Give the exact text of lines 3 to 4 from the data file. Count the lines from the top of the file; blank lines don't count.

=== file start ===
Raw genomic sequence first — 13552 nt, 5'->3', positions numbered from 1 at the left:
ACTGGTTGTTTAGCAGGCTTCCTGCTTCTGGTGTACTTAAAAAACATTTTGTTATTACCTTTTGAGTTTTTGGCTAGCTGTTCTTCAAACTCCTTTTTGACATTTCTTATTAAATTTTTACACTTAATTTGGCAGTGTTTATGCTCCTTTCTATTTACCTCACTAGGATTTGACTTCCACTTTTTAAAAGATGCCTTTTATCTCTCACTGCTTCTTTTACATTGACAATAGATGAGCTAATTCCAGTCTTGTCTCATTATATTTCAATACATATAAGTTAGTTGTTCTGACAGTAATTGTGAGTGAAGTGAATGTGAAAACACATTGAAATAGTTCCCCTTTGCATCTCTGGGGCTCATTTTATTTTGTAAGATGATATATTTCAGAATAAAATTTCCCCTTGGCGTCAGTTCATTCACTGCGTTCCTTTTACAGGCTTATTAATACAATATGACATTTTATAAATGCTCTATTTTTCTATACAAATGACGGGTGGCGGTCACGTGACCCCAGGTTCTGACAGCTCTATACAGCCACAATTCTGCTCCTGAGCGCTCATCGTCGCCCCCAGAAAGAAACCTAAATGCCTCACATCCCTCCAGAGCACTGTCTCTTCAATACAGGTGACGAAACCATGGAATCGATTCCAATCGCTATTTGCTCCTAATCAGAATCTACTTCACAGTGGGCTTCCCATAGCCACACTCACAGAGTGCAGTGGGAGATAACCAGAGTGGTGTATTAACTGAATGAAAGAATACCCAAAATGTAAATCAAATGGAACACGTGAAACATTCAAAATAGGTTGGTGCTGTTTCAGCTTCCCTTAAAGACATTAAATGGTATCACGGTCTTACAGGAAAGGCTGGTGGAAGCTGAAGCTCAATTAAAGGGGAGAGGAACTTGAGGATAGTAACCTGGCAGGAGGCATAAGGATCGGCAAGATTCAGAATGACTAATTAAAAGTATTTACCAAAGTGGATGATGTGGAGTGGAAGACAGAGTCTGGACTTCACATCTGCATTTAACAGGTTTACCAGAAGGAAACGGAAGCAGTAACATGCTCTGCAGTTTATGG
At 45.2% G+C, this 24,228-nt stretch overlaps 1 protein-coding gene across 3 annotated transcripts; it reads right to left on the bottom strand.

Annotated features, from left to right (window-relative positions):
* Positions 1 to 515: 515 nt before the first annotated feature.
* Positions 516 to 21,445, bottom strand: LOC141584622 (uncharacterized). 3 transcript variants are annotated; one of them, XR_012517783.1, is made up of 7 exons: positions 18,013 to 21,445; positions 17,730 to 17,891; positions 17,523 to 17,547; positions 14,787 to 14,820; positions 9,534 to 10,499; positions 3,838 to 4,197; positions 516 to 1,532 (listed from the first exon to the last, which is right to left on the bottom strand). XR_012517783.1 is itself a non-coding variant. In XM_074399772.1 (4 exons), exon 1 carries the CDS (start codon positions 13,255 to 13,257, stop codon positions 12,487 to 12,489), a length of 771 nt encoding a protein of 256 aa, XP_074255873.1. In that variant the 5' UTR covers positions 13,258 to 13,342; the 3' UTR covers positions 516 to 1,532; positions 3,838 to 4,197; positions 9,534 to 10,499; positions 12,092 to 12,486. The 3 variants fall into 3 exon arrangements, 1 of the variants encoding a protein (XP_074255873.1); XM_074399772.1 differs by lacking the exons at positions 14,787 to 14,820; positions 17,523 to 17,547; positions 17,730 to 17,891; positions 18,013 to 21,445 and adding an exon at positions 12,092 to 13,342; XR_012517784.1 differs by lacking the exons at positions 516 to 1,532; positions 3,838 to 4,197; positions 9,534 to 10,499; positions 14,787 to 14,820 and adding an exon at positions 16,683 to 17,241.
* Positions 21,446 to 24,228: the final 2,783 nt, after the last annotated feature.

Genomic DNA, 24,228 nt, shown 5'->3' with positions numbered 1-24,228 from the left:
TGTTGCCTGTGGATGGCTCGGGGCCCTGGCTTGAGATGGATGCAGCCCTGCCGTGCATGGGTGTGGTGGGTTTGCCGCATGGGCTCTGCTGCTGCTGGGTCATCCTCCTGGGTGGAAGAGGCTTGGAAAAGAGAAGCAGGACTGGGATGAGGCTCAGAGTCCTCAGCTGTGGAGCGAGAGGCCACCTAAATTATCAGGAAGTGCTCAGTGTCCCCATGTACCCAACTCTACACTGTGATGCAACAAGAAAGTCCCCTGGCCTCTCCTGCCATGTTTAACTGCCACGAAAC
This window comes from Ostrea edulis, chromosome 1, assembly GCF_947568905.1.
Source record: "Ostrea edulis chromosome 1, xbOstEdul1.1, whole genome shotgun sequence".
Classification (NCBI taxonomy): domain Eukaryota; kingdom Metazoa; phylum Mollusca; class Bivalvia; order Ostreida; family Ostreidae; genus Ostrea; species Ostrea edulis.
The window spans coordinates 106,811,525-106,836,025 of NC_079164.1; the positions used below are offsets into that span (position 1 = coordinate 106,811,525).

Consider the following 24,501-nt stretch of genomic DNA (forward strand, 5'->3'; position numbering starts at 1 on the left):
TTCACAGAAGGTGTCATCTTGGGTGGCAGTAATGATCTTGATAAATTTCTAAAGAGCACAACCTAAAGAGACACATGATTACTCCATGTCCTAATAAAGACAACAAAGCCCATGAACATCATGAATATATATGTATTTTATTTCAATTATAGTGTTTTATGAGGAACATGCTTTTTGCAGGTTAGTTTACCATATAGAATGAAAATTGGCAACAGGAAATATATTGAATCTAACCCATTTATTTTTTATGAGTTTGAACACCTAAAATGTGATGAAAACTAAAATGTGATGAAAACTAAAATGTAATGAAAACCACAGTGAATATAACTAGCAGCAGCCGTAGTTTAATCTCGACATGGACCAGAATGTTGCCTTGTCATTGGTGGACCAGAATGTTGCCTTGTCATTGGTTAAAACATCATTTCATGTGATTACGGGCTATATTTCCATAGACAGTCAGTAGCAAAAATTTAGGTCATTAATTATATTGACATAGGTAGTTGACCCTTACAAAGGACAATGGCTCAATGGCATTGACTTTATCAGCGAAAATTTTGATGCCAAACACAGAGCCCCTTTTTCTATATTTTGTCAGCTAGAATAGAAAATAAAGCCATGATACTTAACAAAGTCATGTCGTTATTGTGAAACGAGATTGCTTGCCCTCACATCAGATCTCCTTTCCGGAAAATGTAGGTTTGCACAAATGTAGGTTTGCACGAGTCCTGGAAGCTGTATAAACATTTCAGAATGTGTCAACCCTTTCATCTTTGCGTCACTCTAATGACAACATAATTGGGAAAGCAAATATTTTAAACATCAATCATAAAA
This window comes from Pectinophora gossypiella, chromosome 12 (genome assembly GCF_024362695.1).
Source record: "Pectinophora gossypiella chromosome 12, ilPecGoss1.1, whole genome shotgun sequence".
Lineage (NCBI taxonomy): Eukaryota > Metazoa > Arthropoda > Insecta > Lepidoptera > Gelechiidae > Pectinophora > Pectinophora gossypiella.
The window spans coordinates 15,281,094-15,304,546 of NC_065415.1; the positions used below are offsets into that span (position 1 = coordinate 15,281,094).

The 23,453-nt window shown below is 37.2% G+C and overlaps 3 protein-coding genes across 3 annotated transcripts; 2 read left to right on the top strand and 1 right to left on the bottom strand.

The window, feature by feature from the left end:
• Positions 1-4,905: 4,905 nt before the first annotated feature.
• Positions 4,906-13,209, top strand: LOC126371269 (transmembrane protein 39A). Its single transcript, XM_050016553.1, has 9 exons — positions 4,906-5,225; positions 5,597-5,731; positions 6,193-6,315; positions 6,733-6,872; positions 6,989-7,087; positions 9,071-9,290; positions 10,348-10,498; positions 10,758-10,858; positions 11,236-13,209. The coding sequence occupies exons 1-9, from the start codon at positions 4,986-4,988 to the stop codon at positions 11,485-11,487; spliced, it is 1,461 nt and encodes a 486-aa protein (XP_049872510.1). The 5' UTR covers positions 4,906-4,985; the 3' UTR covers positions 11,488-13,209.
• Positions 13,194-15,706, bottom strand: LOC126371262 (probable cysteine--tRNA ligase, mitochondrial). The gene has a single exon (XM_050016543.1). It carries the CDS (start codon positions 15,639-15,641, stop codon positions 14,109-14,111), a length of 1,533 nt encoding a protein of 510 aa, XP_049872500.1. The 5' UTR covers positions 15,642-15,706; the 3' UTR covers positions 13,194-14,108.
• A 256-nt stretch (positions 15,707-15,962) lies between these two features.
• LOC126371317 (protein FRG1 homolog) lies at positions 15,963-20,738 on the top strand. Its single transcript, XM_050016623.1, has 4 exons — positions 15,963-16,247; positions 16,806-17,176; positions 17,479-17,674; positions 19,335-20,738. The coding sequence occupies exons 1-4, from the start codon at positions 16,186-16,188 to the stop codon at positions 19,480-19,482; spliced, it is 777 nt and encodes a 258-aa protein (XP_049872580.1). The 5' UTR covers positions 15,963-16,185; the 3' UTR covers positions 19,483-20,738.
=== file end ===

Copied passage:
At 45.2% G+C, this 24,228-nt stretch overlaps 1 protein-coding gene across 3 annotated transcripts; it reads right to left on the bottom strand.

Annotated features, from left to right (window-relative positions):